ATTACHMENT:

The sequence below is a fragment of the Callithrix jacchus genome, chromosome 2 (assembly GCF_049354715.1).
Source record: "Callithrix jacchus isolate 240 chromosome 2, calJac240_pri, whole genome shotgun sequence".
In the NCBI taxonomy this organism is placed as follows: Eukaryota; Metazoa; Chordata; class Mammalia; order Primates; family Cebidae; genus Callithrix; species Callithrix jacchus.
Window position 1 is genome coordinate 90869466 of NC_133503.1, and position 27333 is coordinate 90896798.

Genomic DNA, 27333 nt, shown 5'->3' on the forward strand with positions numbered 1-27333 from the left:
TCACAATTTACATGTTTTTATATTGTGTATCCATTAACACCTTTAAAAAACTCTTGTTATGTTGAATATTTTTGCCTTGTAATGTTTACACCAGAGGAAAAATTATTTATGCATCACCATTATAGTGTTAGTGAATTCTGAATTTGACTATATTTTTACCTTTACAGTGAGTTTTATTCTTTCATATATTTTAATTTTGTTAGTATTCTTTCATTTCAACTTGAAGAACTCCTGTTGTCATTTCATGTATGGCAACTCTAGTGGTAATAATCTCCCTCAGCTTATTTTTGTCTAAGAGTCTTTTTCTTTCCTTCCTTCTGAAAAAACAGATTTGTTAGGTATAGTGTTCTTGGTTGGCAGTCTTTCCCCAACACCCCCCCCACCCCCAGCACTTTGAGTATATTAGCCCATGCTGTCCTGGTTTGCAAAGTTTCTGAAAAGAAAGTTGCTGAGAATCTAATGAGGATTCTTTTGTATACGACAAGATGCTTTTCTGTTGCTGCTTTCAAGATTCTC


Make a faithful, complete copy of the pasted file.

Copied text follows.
The sequence below is a fragment of the Callithrix jacchus genome, chromosome 2 (assembly GCF_049354715.1).
Source record: "Callithrix jacchus isolate 240 chromosome 2, calJac240_pri, whole genome shotgun sequence".
In the NCBI taxonomy this organism is placed as follows: Eukaryota; Metazoa; Chordata; class Mammalia; order Primates; family Cebidae; genus Callithrix; species Callithrix jacchus.
Window position 1 is genome coordinate 90869466 of NC_133503.1, and position 27333 is coordinate 90896798.

Genomic DNA, 27333 nt, shown 5'->3' on the forward strand with positions numbered 1-27333 from the left:
TCACAATTTACATGTTTTTATATTGTGTATCCATTAACACCTTTAAAAAACTCTTGTTATGTTGAATATTTTTGCCTTGTAATGTTTACACCAGAGGAAAAATTATTTATGCATCACCATTATAGTGTTAGTGAATTCTGAATTTGACTATATTTTTACCTTTACAGTGAGTTTTATTCTTTCATATATTTTAATTTTGTTAGTATTCTTTCATTTCAACTTGAAGAACTCCTGTTGTCATTTCATGTATGGCAACTCTAGTGGTAATAATCTCCCTCAGCTTATTTTTGTCTAAGAGTCTTTTTCTTTCCTTCCTTCTGAAAAAACAGATTTGTTAGGTATAGTGTTCTTGGTTGGCAGTCTTTCCCCAACACCCCCCCCACCCCCAGCACTTTGAGTATATTAGCCCATGCTGTCCTGGTTTGCAAAGTTTCTGAAAAGAAAGTTGCTGAGAATCTAATGAGGATTCTTTTGTATACGACAAGATGCTTTTCTGTTGCTGCTTTCAAGATTCTC